“Their conduct shows they are enemies of the cross Christ”
What is the conduct of a person that shows he or she is an enemy of the cross of Christ, that is, that while professing to be a Christian the person does not feel the need to confess their sin and seek the forgiveness provided through Christ’s death at Calvary? Some see themselves as being spiritually superior to other Christians because of their knowledge of the Scriptures and its teachings. Others use their wealth to indulge their physical appetites, seeing it as a sign of God’s favor, while ignoring the needs of the poorer members of the faith community.
Paul recommends two antidotes for these kinds of behavior. First, he asks the Philippians to unite in their efforts to follow the example he and other mature Christians have provided for them, their example being worthy of emulating only insofar as they in turn follow the example of Christ. Second, he encourages them to remember that they are citizens of a heavenly community, wanting them to understand that the fallen earthly realm is not the sum of their existence.
I confess my sin, Lord, knowing that only through the cross am I saved. Amen.
Friday, October 2 1 Corinthians 9:24-27
“I discipline myself like an athlete”
Paul describes what is necessary for spiritual growth: it requires spiritual discipline, that is, consistent, daily, intentional obedience to Jesus Christ. Corinth hosted one of the most famous of the Greek athletic events, second only to the Olympic Games. It was impossible for anyone in that city not to be aware of the strict discipline and strenuous training required to compete on the track, let alone win. But, while the runner received a wreath that soon wilted, the Christian received an eternal reward. Further, while in the race only one person could win, in the Kingdom of God every child of God has the potential for spiritual growth.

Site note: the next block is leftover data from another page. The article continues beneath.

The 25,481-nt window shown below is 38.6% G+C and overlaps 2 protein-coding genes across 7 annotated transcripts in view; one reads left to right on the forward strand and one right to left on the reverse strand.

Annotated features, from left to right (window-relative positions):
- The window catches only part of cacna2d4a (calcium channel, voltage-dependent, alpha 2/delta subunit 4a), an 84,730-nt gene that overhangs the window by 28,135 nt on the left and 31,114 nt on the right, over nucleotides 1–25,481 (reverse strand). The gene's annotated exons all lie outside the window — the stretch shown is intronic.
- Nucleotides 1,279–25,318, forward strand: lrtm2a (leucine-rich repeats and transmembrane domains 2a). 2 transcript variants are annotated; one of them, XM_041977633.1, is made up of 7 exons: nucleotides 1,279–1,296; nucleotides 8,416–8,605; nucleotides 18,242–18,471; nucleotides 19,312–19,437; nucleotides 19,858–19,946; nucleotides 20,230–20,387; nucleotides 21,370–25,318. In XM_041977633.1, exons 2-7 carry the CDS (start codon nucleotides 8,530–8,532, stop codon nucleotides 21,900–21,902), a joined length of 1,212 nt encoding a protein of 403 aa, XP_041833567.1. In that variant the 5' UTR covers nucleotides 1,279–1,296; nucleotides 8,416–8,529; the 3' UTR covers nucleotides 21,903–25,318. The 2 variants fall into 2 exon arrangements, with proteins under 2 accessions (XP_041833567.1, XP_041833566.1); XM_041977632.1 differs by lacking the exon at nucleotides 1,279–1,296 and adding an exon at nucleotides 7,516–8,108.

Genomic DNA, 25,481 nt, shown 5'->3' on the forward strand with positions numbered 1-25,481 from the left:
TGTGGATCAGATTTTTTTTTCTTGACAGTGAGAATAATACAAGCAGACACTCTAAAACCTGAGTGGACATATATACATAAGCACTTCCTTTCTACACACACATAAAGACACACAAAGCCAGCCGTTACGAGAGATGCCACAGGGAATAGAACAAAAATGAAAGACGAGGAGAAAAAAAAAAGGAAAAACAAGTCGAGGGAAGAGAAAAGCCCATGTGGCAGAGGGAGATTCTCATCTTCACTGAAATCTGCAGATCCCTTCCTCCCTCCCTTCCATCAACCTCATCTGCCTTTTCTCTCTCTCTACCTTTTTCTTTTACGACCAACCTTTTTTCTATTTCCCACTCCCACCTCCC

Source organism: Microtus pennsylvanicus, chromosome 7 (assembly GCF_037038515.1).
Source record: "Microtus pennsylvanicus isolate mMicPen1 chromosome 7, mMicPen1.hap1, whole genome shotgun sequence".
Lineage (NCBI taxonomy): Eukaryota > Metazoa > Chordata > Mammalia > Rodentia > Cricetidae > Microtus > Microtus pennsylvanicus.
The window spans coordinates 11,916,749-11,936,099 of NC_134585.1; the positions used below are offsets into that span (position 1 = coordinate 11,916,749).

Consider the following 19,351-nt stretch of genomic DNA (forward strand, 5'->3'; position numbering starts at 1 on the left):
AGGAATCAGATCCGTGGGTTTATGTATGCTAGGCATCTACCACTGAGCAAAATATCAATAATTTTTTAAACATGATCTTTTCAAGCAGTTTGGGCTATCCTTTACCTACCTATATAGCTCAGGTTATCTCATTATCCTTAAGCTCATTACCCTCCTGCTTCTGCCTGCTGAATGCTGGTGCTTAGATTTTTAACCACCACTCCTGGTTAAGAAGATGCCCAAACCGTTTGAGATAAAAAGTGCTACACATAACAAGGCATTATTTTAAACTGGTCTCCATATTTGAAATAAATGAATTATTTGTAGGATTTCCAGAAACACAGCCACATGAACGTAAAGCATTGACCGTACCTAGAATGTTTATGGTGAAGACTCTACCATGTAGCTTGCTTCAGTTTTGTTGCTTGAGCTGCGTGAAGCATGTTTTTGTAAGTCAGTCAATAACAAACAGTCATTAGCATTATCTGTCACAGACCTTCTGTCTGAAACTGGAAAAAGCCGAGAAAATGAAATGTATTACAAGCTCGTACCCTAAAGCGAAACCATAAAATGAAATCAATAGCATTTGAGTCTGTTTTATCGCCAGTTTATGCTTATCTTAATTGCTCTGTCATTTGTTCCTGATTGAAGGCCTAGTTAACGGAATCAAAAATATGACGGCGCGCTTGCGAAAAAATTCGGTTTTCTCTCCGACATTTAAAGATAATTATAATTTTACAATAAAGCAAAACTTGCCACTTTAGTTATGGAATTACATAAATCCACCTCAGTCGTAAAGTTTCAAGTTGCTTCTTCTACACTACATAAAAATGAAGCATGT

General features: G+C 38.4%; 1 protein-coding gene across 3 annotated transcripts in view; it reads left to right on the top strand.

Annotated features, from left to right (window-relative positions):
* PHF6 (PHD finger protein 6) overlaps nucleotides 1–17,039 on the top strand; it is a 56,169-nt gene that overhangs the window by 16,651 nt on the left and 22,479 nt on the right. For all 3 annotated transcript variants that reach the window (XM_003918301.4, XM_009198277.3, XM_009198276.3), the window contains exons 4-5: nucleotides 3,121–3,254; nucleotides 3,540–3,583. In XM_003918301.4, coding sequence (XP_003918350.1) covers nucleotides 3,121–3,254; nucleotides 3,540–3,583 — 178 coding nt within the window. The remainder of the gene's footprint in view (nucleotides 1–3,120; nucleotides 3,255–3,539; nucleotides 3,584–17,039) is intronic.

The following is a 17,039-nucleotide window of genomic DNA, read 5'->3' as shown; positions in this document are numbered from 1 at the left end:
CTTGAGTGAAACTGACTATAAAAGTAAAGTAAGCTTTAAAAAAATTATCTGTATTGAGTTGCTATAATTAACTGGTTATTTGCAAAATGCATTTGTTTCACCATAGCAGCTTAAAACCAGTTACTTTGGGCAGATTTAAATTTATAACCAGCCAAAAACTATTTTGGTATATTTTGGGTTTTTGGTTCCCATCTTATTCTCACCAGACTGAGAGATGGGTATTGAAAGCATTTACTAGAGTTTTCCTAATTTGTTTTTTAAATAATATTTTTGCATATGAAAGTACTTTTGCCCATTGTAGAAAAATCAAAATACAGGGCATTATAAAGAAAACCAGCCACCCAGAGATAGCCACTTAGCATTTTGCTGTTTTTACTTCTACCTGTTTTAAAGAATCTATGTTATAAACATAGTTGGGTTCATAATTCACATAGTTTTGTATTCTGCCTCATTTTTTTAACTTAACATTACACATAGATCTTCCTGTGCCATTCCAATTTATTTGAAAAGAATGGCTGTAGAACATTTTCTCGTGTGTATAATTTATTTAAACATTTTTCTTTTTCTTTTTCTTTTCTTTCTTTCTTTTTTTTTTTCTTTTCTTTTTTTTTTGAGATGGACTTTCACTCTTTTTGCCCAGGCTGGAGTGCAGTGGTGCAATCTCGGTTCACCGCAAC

Paul changes his analogy from the track meet to the boxing ring, stating that he is not merely shadowboxing. He is in a real fight, and the one he is fighting is himself, that is, his own sinful desires which threaten to derail him from engaging in the rigors of spiritual discipline. Paul is painfully aware of his humanness and the possibility that while he preaches the gospel to others, he himself could fail to live by it. To guard against this possibility, he disciplines himself.
I discipline my sinful nature, Lord, that I may be committed to you. Amen.
Saturday, October 3 Hebrews 12:1-4
“Keep your eyes on Jesus”
For the Christian disciple there is only one way to run the race that is the Christian life successfully and that is to look to Jesus, whom our writer describes first as “author” and then as “finisher” of our faith. The Greek word translated “author” can mean founder, leader, or pioneer, the first to run the race and even the designer of the race. As a leader or pioneer, Jesus is meant to be followed. He is not the one and only, but the first of many. He has set the course and we are to follow hard after him. He is also the first one to finish the race, the perfecter in terms of having completed it. Jesus not only designed the race, but he was the first to complete it and break the tape. With our eyes on him, so can we.
When we consider the hostility and suffering Christ endured, we may be tempted to consider the race too difficult to run. But, says the writer, don’t forget the outcome of Christ’s race. He won an ultimate victory that has an everlasting effect, the joy of knowing those who are saved through his death on the cross. When we run the race, with our eyes of Jesus, we will be his joy.
I keep my eyes on you, Lord, living the Christian life as you lived it. Amen.